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This article is part of the supplement: International Conference on Prevention & Infection Control (ICPIC 2011)

Open Access Poster presentation

Survet of infection control measures and design of emergeny rooms in Quebec, Canada: an overview of the actual situation

A-M Lowe1*, P Dolcé2, B Baril3, C Sauvé4, D Goulet5 and A Fortin6

  • * Corresponding author: A-M Lowe

Author Affiliations

1 INSPQ, Montreal, Canada

2 CSSS Rimouski, Rimouski, Canada

3 Emergency department, Charles-Lemoyne Hosp., Greenfield Park, Montreal, Canada

4 Emergency department, Ste-Justine Hosp., Montreal, Canada

5 Inf. ctrl., CHUQ, Québec, Canada

6 INSPQ, Québec, Canada

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BMC Proceedings 2011, 5(Suppl 6):P265  doi:10.1186/1753-6561-5-S6-P265

The electronic version of this article is the complete one and can be found online at: http://www.biomedcentral.com/1753-6561/5/S6/P265


Published:29 June 2011

© 2011 Lowe et al; licensee BioMed Central Ltd.

This is an open access article distributed under the terms of the Creative Commons Attribution License (http://creativecommons.org/licenses/by/2.0), which permits unrestricted use, distribution, and reproduction in any medium, provided the original work is properly cited.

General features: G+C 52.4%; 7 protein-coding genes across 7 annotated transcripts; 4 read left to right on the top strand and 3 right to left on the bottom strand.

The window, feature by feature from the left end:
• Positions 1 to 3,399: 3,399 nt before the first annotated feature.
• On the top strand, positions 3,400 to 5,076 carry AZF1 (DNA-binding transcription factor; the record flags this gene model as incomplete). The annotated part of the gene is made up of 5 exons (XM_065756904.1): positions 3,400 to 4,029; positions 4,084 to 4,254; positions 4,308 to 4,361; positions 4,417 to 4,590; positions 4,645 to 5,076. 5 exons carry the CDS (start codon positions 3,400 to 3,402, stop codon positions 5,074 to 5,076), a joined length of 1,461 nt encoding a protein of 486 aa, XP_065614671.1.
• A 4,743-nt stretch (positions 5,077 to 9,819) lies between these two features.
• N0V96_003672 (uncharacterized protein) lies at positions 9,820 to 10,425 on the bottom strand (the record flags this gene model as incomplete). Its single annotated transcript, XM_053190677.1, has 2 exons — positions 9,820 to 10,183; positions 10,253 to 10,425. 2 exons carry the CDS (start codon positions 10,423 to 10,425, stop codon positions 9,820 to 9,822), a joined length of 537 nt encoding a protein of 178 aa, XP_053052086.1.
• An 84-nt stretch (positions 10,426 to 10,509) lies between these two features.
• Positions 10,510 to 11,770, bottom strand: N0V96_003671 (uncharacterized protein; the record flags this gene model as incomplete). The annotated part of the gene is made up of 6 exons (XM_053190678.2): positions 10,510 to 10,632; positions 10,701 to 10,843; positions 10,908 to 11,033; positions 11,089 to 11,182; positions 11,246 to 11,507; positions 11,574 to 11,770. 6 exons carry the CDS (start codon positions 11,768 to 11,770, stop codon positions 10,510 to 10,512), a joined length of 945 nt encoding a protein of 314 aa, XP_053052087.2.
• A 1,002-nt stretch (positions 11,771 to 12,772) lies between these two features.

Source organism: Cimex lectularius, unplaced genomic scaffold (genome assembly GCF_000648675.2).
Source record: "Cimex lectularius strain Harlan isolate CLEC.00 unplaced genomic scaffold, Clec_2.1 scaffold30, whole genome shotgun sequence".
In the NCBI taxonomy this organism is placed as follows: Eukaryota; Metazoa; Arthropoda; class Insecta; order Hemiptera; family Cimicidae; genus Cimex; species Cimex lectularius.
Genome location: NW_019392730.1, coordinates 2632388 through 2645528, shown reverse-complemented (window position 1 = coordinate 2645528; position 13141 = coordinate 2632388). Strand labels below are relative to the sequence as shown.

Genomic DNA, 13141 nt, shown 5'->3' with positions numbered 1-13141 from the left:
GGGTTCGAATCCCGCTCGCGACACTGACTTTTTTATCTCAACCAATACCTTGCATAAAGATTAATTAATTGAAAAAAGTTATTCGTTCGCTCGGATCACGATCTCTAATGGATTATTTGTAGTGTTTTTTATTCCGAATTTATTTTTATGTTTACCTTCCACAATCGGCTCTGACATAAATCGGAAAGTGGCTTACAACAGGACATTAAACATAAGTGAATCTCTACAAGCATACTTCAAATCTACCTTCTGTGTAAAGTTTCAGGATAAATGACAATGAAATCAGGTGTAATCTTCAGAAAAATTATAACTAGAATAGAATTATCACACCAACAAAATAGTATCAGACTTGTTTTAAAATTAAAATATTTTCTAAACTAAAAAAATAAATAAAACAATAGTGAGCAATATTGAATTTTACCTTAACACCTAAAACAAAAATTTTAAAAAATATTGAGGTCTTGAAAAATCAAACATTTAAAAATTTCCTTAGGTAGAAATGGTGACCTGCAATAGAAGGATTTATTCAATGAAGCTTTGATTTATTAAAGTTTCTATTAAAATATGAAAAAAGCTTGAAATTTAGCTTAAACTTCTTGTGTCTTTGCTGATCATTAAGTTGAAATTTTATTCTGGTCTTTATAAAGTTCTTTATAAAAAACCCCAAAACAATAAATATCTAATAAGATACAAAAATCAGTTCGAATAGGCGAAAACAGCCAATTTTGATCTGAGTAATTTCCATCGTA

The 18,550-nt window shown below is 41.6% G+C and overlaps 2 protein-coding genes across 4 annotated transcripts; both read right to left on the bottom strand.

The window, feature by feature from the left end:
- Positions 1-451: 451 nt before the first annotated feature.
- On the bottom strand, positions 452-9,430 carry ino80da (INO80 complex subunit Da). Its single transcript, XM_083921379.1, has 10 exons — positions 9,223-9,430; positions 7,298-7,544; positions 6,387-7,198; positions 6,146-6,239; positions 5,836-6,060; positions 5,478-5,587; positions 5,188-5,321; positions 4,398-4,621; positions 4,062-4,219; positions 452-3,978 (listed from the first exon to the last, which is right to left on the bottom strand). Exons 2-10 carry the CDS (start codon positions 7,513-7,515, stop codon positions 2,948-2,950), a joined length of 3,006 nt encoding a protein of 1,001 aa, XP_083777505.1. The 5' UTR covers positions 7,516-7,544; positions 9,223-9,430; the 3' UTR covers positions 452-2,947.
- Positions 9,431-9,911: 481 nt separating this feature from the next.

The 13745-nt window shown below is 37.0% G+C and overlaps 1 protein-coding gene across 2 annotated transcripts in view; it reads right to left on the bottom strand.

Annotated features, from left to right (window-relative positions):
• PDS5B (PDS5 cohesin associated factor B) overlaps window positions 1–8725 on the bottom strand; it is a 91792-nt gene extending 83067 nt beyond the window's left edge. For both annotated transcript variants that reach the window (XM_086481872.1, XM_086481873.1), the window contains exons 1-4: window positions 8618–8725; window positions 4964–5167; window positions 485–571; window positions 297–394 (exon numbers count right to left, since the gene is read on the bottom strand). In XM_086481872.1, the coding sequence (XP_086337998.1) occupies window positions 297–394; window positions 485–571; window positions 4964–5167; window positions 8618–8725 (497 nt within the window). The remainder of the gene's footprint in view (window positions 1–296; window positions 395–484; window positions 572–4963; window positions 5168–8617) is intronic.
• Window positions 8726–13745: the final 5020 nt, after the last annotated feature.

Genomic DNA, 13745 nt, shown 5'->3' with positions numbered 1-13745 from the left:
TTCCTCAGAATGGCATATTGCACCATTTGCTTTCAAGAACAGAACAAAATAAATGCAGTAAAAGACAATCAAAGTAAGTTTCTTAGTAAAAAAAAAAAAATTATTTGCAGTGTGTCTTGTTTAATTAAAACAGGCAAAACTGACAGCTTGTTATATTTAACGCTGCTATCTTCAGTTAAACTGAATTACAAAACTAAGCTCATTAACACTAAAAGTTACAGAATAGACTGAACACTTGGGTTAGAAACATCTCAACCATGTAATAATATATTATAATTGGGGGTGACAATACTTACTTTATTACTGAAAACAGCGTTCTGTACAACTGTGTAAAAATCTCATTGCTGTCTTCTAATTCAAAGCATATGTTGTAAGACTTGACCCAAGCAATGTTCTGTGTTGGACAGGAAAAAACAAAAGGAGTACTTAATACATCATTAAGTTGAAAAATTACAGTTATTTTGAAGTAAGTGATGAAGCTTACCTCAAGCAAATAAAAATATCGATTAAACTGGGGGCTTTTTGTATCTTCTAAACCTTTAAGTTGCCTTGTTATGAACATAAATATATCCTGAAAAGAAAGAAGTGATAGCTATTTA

Introduction / objectives

Emergency rooms (ER) are considered the "front door" of hospitals and are facing overcrowding, high intensity of cares, non-optimal design and a quick turnover of patients and personnel. Very few papers in the litterature discussed infection control (IC) measures in ER. This study evaluated the situation of IC in Quebec’s ER.

Methods

An electronic survey covering design, hand hygiene, IC measures and housekeeping of ER was done using Survey Monkey software. The questionnaire was sent in September 2010 to IC practitioners of Quebec acute-care settings with >1000 admissions/year. Data were analyzed with Epi-Info 3.5.2.

Results

The survey was completed by 63/89 (71%) hospitals. ER had a mean of 22 beds (range: 5-52), including 30,3% of single rooms. Airborne isolation rooms (AIR) were present in 87% of ER (range: 0-8 AIR). The ratio of ER that had a proportion of toilet/bed between 0 to 40% was 85%. Hand hygiene stations were located next to 78,5% of beds. Audits on hand hygiene compliance were performed in 35/63 (55,5%) of ER within the past two years. The compliance rate was <50% in 90,6% of ER. A designated area in the waiting room to cohort patients presenting with infectious diseases symptoms was present in 87,1% ER. Surveillance of MRSA and VRE were done in 90,4% of ER. An IC committee specific to ER was implemented in only 4,8% of ER. Dedicated housekeeping personnel were present in 76,2% of ER.

Conclusion

In Québec’s ER, only 30% of beds were designed as single rooms and compliance to hand hygiene was low. More evidence-based data and guidelines are needed on IC in ER.

Disclosure of interest

None declared.